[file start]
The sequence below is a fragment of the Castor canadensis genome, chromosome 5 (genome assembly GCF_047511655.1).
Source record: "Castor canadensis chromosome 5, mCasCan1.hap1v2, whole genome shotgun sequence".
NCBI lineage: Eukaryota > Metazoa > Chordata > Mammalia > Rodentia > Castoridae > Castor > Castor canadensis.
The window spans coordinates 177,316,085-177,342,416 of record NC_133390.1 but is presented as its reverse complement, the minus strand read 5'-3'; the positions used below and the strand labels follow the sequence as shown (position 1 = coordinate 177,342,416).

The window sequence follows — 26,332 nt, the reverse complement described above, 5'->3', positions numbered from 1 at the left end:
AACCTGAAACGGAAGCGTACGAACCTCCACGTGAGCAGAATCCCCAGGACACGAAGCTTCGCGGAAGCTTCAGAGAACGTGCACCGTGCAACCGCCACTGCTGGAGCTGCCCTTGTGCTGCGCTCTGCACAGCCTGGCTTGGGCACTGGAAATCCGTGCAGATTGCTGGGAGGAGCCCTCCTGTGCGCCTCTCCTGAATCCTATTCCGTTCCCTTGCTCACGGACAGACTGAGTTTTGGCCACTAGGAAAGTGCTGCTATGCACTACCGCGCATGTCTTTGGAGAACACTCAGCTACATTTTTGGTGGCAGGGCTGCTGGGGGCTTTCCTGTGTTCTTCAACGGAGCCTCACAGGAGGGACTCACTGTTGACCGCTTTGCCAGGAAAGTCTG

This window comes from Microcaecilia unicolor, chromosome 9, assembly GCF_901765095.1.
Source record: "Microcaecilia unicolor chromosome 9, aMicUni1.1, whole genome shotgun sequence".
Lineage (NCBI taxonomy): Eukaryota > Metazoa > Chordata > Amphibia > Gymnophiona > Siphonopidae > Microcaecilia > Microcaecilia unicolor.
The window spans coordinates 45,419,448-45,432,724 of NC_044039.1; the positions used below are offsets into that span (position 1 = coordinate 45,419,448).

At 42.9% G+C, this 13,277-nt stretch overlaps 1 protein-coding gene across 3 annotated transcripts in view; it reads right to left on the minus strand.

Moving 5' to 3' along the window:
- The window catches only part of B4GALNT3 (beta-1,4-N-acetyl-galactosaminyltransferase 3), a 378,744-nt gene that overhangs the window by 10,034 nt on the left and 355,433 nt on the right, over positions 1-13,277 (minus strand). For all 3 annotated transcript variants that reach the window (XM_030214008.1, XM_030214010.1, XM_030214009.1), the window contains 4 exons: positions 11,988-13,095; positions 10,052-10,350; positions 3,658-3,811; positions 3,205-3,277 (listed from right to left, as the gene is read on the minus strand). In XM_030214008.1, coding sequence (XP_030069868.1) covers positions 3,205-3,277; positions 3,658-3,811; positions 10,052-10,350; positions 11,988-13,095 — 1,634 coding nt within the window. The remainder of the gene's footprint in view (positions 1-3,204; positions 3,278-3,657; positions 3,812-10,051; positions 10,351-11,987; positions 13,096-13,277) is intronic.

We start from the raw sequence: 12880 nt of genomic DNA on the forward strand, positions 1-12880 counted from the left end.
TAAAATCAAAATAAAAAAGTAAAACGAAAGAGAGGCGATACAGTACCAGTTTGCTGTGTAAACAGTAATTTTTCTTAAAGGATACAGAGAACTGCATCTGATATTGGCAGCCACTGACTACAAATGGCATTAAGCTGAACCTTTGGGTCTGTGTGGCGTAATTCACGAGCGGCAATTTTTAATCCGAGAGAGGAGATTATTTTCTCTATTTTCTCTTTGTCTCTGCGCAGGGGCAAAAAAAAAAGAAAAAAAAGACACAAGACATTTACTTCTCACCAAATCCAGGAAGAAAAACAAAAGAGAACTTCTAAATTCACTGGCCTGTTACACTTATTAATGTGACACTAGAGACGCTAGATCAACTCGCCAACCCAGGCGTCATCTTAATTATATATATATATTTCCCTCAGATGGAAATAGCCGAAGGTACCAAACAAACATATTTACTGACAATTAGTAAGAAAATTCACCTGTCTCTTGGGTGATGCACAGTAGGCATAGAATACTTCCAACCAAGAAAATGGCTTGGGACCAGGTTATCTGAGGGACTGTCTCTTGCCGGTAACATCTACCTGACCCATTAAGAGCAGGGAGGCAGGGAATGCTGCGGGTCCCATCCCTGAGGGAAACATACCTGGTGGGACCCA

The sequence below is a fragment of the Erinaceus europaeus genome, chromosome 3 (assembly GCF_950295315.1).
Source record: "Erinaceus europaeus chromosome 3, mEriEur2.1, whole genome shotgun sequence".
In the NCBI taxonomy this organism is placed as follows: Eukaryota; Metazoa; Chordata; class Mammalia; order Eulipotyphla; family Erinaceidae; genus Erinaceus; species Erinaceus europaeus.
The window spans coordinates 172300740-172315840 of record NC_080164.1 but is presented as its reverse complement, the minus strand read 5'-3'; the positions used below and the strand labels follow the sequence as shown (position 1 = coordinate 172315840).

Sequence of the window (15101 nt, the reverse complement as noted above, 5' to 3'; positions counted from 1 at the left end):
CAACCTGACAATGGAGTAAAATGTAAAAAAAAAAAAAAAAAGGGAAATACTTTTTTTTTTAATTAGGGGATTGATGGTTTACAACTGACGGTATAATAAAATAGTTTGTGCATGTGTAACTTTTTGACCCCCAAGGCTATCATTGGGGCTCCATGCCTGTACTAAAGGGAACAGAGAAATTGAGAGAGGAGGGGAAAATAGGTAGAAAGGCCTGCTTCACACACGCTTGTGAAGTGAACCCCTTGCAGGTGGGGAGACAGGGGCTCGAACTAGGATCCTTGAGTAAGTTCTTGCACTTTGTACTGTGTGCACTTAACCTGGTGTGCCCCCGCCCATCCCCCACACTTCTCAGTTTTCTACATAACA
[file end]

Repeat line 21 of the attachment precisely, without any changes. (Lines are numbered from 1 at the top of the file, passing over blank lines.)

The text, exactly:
CAACCTGACAATGGAGTAAAATGTAAAAAAAAAAAAAAAAAGGGAAATACTTTTTTTTTTAATTAGGGGATTGATGGTTTACAACTGACGGTATAATAAAATAGTTTGTGCATGTGTAACTTTTTGACCCCCAAGGCTATCATTGGGGCTCCATGCCTGTACTAAAGGGAACAGAGAAATTGAGAGAGGAGGGGAAAATAGGTAGAAAGGCCTGCTTCACACACGCTTGTGAAGTGAACCCCTTGCAGGTGGGGAGACAGGGGCTCGAACTAGGATCCTTGAGTAAGTTCTTGCACTTTGTACTGTGTGCACTTAACCTGGTGTGCCCCCGCCCATCCCCCACACTTCTCAGTTTTCTACATAACA